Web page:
Theater

CSF's A Christmas Carol cuts the glitz, puts the focus on Dickens's words

Though I've managed to skip all Sugarplums, Scrooges and Child's Christmases this year, I couldn't avoid the Colorado Shakespeare Festival's A Christmas Carol. Director Philip C. Sneed's readers' theater approach — few actors, a cappella Christmas songs, minimal glitz, functional rather than exquisite sets and costumes — puts the focus squarely on Charles Dickens's words. We tend to forget what a consummate storyteller Dickens was, what life, feeling and relish he put into his writing. Some of the magnificent pieces of dialogue in A Christmas Carol are so familiar we barely hear them anymore. "Are there no prisons? Are there no workhouses?" asks Scrooge, when confronted with the fact of intractable poverty. And then there's Jacob Marley's lament, which should be tattooed on the forehead of the contemporary financiers whose greed condemned thousands to destitution: "Mankind was my business. The common welfare was my business; charity, mercy, forbearance, and benevolence, were all my business." This production gives such lines due prominence, and also highlights less well-known moments of insight that are striking in their essential truth.

The show has strengths beyond the script: the fluidity of the staging; the clever, unexpected ways in which the three ghosts make their appearances; and the ingenuity of many of the set changes, with Scrooge's bed, for example, becoming a door or the side of a building as needed. Some scenes are delightful: the three merchants holding newspapers in front of their faces as they engage in unfeeling small talk about Scrooge's death; Bob Buckley's intoxicated capering as Scrooge when he wakes after his ghost-ridden night to realize he's alive and can still put things right; the finger games played by Martha, Peter and Tiny Tim at the Cratchits' table. And then there's Tiny Tim himself — a role so sentimental it's almost impossible to pull off. Three Tiny Tims are listed in the program, and the one I saw — Max Eugene Raabe — was so genuinely sweet and unaffected that he made even my callous critic's eyes film over.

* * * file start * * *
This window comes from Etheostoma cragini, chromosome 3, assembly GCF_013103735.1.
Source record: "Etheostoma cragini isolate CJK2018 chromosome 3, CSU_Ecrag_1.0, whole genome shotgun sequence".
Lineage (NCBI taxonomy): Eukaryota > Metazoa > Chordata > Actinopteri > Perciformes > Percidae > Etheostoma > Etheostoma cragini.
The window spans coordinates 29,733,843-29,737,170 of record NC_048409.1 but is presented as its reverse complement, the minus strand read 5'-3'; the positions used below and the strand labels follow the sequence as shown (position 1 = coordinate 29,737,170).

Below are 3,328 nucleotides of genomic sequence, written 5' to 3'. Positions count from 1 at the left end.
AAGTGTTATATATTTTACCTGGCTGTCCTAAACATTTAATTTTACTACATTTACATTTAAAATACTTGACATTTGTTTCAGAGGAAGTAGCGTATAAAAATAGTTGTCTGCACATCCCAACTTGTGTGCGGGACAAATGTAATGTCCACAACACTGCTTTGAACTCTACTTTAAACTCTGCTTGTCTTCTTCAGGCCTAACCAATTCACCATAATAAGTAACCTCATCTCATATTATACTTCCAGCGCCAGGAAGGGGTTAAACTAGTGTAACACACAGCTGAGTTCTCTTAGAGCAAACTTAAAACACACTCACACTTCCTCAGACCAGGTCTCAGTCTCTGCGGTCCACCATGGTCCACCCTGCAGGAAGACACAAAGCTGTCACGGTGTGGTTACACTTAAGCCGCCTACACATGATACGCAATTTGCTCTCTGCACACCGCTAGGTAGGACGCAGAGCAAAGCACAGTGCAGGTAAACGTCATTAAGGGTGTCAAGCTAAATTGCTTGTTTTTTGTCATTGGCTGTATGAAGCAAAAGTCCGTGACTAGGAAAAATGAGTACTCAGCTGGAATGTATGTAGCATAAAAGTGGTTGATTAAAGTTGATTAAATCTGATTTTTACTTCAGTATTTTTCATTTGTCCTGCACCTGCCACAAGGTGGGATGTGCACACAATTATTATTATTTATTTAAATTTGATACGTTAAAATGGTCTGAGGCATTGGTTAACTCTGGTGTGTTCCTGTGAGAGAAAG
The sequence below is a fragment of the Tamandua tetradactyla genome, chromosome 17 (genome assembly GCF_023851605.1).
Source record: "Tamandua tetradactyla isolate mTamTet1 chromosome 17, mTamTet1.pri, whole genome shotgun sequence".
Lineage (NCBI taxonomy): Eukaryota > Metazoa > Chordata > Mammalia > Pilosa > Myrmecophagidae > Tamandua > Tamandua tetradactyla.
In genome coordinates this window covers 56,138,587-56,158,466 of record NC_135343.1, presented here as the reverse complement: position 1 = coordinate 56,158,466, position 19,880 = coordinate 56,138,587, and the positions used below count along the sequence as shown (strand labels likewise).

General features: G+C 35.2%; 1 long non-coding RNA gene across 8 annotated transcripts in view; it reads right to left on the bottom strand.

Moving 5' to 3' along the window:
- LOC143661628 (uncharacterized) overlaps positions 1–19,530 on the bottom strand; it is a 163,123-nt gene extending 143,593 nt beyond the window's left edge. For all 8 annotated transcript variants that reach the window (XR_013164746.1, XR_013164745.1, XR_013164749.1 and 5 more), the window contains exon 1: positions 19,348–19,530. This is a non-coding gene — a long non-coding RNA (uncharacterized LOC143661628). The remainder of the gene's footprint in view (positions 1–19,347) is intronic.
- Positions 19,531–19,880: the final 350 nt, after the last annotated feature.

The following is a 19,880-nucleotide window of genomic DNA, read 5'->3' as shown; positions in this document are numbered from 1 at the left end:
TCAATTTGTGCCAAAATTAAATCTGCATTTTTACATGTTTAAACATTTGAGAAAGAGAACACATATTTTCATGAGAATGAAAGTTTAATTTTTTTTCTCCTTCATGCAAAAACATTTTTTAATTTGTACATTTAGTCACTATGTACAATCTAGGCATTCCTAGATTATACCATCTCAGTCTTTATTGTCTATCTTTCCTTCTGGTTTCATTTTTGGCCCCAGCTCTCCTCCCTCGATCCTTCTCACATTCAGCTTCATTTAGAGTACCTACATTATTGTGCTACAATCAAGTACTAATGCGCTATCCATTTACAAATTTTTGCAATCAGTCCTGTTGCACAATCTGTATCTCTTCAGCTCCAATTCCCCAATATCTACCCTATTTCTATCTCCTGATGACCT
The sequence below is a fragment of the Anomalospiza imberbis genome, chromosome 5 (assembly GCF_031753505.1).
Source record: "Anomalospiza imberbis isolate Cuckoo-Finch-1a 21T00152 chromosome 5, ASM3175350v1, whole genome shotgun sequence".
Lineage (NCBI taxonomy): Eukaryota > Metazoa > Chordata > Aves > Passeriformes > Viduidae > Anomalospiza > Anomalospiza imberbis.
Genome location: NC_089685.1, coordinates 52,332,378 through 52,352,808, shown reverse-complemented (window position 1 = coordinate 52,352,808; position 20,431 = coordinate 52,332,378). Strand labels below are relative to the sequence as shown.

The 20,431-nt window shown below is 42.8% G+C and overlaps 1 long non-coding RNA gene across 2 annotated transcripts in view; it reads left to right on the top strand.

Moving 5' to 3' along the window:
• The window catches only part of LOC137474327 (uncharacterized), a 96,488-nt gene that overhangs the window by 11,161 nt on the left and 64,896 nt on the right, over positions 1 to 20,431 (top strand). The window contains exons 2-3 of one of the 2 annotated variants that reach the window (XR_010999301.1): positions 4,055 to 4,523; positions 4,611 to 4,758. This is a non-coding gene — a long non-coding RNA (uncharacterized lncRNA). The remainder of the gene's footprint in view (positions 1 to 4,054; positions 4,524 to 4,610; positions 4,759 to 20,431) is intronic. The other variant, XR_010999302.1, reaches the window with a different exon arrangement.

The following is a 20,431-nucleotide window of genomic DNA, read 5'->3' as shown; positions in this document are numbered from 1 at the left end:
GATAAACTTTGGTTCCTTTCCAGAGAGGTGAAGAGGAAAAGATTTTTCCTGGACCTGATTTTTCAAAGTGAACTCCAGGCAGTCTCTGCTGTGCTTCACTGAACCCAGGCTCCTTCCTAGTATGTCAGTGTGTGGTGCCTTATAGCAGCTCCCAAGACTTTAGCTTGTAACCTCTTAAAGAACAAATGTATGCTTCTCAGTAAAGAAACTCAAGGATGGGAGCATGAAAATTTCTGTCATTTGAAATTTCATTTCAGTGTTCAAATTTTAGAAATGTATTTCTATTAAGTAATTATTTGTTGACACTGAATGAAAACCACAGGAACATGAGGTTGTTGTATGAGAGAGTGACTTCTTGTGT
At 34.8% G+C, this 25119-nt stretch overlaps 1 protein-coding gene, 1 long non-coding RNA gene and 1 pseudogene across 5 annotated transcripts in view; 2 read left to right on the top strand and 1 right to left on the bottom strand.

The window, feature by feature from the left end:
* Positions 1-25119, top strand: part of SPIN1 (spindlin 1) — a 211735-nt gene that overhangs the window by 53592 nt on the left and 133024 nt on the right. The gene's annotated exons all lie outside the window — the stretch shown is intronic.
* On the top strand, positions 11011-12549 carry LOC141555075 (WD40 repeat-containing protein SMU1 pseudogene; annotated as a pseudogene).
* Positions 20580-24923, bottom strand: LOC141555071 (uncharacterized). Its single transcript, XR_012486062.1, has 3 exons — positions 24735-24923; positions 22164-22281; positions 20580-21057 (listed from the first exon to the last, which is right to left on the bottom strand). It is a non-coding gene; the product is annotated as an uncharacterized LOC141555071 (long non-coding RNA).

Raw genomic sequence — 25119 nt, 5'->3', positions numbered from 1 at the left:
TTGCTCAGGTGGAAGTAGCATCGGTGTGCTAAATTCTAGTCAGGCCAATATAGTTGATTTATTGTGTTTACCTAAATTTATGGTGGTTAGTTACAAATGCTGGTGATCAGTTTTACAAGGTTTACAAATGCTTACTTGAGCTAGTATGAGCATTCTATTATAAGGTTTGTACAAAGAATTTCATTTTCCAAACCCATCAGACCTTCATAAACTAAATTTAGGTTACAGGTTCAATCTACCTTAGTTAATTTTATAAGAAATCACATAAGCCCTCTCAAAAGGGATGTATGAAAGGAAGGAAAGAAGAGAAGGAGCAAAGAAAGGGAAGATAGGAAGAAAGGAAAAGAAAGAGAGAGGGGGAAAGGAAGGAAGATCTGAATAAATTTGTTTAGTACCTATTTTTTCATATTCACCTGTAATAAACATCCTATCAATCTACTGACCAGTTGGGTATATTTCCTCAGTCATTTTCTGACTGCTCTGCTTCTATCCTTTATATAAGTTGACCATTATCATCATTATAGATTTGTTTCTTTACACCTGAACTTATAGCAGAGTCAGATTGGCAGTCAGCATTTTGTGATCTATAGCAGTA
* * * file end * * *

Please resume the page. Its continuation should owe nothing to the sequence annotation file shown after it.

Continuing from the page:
But this production also has weaknesses. Some moments, especially in the first act, feel empty and flat. The acting is uneven, and overall the show lacks an essential richness, texture, imagination and vitality; sometimes the actors seem almost forlorn speaking their lines on that echoing stage. But no matter how much A Christmas Carol is parodied and commercialized, there's something at the heart of the story that matters, and this production sends you out into the night feeling a little kinder and happier than when you came in.

KEEP WESTWORD FREE... Since we started Westword, it has been defined as the free, independent voice of Denver, and we'd like to keep it that way. With local media under siege, it's more important than ever for us to rally support behind funding our local journalism. You can help by participating in our "I Support" program, allowing us to keep offering readers access to our incisive coverage of local news, food and culture with no paywalls.
Juliet Wittman is an investigative reporter and critic with a passion for theater, literature, social justice and food. She has reviewed theater for Westword for over a decade; for many years, she also reviewed memoirs for the Washington Post. She has won several journalism awards and published essays and short stories in literary magazines. Her novel, Stocker's Kitchen, can be obtained at select local bookstores and on Amazon.
Contact: Juliet Wittman